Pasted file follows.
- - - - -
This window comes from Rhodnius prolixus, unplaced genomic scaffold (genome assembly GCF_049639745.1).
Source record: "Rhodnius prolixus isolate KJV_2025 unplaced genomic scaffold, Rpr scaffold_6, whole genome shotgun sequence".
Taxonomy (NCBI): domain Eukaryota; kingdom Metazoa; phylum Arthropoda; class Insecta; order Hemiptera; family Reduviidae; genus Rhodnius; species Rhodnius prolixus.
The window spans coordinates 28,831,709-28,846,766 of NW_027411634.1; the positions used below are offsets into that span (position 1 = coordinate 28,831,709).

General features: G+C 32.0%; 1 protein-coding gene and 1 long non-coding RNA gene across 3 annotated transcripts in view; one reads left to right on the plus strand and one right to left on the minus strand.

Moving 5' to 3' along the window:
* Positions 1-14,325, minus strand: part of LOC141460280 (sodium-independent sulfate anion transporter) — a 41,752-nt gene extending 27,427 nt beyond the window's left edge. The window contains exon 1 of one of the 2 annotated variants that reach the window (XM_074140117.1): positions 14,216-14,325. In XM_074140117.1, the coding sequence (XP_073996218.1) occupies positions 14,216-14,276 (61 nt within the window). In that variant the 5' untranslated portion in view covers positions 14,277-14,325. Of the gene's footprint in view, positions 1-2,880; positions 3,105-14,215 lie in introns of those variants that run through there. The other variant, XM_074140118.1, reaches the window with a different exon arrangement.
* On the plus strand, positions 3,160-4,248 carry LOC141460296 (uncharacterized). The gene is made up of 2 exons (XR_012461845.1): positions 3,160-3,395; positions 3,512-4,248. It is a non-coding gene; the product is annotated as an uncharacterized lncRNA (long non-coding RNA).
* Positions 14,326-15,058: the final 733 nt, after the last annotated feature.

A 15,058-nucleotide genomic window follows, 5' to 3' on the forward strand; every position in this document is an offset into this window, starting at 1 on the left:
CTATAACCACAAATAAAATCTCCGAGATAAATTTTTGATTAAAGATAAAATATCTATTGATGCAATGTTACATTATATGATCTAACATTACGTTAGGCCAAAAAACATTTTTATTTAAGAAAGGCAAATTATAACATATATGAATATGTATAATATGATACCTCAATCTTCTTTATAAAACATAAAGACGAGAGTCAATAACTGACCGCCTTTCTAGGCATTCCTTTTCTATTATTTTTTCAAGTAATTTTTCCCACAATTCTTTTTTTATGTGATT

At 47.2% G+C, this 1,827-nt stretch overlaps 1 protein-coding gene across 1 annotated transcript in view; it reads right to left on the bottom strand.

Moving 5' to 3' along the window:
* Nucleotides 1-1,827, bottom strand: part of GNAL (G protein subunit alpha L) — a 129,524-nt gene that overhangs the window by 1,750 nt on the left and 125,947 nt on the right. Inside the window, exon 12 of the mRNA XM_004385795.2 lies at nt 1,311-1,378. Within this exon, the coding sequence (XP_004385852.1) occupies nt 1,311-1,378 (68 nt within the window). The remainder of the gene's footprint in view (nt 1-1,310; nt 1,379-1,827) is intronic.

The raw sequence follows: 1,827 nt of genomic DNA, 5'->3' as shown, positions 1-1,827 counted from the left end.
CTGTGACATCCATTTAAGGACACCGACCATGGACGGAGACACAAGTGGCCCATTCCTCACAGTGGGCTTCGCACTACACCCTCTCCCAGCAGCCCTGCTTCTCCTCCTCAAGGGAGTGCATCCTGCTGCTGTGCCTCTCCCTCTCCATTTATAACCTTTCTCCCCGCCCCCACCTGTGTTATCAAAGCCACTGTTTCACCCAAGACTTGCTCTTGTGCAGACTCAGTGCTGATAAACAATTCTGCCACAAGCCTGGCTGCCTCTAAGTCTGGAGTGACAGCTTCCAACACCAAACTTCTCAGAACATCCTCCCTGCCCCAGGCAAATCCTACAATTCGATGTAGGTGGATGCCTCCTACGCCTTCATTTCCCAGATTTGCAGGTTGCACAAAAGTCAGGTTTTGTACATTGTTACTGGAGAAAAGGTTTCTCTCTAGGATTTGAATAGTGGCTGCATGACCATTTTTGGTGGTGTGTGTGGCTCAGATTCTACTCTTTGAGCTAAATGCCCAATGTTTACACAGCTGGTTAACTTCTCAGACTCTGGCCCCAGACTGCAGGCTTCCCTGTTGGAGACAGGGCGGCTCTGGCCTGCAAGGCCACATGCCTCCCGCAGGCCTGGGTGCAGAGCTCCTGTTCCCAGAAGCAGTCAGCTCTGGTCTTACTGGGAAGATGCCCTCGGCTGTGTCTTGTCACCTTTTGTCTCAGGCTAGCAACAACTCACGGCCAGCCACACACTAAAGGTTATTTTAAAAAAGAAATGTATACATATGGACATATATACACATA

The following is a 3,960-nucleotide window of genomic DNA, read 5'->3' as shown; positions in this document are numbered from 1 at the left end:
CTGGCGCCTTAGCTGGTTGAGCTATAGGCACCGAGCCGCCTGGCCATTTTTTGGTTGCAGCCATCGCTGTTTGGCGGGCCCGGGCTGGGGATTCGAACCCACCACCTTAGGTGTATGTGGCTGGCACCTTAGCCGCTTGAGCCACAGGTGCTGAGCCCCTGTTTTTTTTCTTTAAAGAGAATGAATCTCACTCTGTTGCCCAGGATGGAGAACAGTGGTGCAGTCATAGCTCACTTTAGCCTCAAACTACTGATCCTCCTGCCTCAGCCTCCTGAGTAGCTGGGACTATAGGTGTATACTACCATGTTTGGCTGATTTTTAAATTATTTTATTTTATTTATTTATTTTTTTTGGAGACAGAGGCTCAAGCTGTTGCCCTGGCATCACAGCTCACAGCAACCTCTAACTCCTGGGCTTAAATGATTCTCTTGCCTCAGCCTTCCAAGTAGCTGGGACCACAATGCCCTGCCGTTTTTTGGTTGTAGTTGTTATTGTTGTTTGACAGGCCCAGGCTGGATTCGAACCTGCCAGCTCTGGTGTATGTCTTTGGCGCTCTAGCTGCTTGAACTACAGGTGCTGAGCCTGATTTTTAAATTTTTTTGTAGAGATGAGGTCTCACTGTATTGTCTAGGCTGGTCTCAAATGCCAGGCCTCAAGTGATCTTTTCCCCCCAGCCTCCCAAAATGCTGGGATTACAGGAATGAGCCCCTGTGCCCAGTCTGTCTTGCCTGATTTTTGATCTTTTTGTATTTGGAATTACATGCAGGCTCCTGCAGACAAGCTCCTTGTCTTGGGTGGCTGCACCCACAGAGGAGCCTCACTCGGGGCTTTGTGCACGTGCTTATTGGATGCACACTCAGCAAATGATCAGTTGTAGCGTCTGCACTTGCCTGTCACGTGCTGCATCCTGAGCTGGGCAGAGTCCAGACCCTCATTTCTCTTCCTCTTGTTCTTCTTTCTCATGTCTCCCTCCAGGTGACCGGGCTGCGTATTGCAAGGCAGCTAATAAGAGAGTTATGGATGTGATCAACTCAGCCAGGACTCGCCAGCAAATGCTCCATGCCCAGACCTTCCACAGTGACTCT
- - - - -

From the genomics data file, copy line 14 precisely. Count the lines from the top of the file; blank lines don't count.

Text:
* Nucleotides 1-1,827, bottom strand: part of GNAL (G protein subunit alpha L) — a 129,524-nt gene that overhangs the window by 1,750 nt on the left and 125,947 nt on the right. Inside the window, exon 12 of the mRNA XM_004385795.2 lies at nt 1,311-1,378. Within this exon, the coding sequence (XP_004385852.1) occupies nt 1,311-1,378 (68 nt within the window). The remainder of the gene's footprint in view (nt 1-1,310; nt 1,379-1,827) is intronic.